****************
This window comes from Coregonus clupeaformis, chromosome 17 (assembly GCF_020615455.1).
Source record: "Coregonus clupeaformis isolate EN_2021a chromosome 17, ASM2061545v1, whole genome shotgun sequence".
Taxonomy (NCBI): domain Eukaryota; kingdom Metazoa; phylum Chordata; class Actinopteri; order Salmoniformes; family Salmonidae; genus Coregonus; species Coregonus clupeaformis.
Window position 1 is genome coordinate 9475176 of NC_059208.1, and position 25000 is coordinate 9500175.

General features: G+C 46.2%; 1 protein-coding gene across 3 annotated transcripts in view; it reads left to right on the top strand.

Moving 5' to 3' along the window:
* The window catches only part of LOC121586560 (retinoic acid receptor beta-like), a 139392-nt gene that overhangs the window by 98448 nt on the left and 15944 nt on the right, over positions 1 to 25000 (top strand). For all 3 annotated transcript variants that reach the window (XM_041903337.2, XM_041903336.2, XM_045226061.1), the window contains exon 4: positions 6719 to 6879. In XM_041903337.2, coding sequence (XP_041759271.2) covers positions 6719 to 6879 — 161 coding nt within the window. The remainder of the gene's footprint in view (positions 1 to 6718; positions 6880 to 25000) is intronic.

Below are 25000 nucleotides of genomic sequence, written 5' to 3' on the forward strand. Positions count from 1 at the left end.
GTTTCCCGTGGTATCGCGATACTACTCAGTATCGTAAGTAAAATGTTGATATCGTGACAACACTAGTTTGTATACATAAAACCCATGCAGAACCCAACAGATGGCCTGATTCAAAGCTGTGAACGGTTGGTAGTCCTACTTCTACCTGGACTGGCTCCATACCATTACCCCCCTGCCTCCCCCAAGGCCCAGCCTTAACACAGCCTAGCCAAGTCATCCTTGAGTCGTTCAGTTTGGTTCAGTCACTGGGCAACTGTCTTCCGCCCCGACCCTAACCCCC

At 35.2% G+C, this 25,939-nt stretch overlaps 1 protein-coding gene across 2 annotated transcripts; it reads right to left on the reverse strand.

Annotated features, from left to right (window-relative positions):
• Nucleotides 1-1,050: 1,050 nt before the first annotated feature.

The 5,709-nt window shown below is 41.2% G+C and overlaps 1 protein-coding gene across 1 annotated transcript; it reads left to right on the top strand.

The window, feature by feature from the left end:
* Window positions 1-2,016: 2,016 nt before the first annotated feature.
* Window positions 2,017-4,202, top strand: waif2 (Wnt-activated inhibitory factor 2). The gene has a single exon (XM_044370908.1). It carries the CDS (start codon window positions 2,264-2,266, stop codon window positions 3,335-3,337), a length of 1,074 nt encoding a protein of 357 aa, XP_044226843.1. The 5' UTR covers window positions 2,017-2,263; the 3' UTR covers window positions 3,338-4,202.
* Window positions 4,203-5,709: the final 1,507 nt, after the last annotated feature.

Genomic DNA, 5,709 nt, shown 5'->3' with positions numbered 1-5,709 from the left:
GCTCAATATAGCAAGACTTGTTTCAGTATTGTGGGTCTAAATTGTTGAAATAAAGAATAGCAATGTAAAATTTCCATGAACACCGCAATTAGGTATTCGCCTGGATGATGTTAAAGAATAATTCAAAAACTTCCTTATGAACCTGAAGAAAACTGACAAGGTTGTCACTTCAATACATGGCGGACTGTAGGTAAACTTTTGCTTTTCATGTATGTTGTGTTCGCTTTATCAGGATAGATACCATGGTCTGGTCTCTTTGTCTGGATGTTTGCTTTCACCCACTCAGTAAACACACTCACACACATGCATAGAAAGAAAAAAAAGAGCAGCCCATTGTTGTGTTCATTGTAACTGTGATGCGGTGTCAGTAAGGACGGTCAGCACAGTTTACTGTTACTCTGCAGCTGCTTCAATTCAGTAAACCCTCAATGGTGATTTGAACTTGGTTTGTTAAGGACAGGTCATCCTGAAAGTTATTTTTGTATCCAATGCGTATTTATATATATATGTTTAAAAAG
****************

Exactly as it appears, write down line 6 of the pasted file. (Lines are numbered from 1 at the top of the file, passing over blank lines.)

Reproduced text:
Moving 5' to 3' along the window: